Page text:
Story •
Living the Dream

Owner's Story

56-74 Bliss

At the time of writing, Stockholm-based Joakim and Cecilia Furusten were anchored off Australia’s Queensland coast, five years into an around-the-world odyssey that will be the envy of many. This story however began more than 10 years ago.

Having completed the ARC in 2012 on one of the smallest boats in the fleet, a Beneteau First 36.7, Joakim took a stroll along the dockside and had his head turned. After chatting with some of the other crews, he soon realised that there were more comfortable ways to cross oceans and it was the Oysters in the fleet that stood out. Their build quality, comfort, natural light below decks and the security of the cockpits stood out.

“I made a pact with myself and said that if I was going to cross an ocean again, I would do it more comfortably,” he said.

Owning an Oyster was by then firmly on his radar. Joakim and Cecilia have sailed together since 2006 but began planning for a circumnavigation in 2014. 

Visits to Southampton and Palma followed and via the Oyster Brokerage, a 56 built in 2010, one of the last of that very popular design, was sourced. This was a significant step up in size for them.

“When we first went aboard a 56, we thought this is too big for us, but we soon got used to the size and now we usually sail with just the two of us.”

A thorough shakedown in the Baltic took place in 2016, and then in 2017 the pair cruised to Norway, Shetland, Fair Isle and Orkney, finishing at Ipswich, where new Coppercoat was applied, before returning to Stockholm.

June 2018 saw Joakim and Cecilia saying their goodbyes to friends and family. The Brittany coast was thoroughly explored, with La Rochelle and San Sebastián particular highlights.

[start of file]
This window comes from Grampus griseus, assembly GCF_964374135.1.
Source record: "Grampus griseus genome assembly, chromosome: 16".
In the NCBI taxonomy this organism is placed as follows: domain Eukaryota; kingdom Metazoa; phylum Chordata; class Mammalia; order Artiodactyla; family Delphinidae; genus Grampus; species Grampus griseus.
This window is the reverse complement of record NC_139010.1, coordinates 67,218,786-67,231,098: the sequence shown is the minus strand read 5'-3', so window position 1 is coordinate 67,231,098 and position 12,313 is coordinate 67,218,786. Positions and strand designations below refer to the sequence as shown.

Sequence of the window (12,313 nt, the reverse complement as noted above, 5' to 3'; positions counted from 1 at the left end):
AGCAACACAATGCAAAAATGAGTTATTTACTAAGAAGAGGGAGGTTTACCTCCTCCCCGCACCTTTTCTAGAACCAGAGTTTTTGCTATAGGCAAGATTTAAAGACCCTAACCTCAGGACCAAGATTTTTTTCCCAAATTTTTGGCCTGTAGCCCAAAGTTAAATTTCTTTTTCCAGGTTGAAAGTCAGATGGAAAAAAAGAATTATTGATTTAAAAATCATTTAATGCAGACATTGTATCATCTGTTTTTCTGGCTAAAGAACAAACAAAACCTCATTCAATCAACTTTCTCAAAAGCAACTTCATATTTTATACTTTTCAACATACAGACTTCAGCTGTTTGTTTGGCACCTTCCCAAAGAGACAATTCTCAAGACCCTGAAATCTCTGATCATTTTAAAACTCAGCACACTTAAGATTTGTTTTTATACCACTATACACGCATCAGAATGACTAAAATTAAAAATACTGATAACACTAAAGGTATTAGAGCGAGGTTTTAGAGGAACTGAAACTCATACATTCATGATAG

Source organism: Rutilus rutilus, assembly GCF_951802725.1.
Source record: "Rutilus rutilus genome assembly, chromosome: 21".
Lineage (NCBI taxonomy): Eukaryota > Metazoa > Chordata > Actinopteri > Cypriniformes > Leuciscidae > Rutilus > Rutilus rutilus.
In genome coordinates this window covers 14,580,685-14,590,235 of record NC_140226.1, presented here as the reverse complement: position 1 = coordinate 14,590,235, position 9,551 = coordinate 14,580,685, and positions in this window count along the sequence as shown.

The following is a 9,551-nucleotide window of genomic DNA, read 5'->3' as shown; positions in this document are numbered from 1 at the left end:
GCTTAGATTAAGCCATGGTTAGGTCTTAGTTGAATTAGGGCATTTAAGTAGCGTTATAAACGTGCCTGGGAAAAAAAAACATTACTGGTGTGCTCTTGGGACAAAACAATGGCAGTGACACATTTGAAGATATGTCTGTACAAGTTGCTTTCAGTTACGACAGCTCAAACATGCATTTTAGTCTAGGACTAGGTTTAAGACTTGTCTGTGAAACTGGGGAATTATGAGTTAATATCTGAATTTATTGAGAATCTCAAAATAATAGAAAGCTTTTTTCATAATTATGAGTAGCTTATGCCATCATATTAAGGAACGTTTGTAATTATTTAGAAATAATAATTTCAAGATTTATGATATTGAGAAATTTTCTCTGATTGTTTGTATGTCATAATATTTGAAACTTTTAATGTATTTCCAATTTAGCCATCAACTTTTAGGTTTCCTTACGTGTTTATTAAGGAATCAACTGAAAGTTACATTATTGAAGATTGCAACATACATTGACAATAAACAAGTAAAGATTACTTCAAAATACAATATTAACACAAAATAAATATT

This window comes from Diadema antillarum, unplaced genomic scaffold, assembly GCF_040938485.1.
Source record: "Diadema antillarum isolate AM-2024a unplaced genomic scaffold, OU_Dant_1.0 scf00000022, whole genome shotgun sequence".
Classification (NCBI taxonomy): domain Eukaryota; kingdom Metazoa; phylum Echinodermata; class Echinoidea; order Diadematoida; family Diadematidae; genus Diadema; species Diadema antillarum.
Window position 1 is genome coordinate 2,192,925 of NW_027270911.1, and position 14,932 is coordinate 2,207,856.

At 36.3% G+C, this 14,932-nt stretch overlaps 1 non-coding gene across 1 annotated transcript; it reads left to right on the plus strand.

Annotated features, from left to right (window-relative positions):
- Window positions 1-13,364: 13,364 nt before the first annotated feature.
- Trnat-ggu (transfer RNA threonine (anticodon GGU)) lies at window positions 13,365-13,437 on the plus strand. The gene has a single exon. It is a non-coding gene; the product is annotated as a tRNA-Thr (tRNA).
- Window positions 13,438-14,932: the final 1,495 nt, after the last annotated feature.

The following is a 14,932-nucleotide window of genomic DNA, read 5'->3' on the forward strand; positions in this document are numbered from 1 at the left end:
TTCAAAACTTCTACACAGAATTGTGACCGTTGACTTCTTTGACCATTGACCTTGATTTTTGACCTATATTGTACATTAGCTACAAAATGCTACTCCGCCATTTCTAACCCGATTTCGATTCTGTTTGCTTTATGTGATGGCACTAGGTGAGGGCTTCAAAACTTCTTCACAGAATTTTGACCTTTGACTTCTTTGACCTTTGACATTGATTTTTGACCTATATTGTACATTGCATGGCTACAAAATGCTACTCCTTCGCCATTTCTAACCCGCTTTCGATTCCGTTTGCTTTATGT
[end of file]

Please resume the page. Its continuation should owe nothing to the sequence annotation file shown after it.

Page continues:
After Madeira, they dropped in on the tiny Savage Islands, before heading on to the Canaries and Cape Verde. Then it was across the Atlantic where they made landfall at Tobago on Christmas Eve. 

Their first ocean crossing together had gone well.

“We like it when it is just the two of us,” said Cecilia. “It’s easy as you don’t have to cook that much food, you take turns with night watches, and we’re used to there just being the two of us. We’ve had some friends and relatives visit us in some places but not for the long passages, which we wanted to do by ourselves.”

They have fond memories of the Caribbean, including taking part in the Oyster Regatta in Antigua, but you sense that it is the Pacific that has caught their imagination. 

“The Galapagos Islands were wonderful and we can recommend Easter Island,” she continued. “But French Polynesia, where we spent 18 months in total, has been our favourite place so far”. 

They were sorry to miss Pitcairn, but the outbreak of the Covid pandemic scuppered those plans. Nevertheless, the lockdown didn’t impact them too much other than an enforced stay of three months in the Gambier Islands.

“Our original plan was to see French Polynesia but there must be worse places to be stuck,” said Joakim.

A stopover in Auckland was followed by a passage north to Fiji, Vanuatu.

“To be able to stand at the rim of an active volcano and to see the lava was amazing,” he said.

After that, it was off to New Caledonia and from there across the Coral Sea to Bundaberg Port Marina in Queensland.

“The onshore facilities here are the best we’ve found so far,” he said.

In the five years since leaving Stockholm, there have been a few issues requiring attention, hydraulic seals on the in-mast furling and the backstay and a new anchor windlass, but otherwise, they have been able to enjoy these paradise destinations in their own time and with no deadlines.

Next, they will be taking part in the Sail 2 Indonesia rally which begins in July and has been recommended to them as cruising the Indonesian archipelago independently can be fraught with administrative hurdles. 

Then they will cross the Indian Ocean, with Mauritius and Madagascar on the wish list, and then on to Cape Town before heading to the Caribbean in 2024.

Joakim is glad that he followed his instincts from St Lucia all those years ago. 

“It’s simple, an Oyster “looks better, feels better, and is better,” he says.

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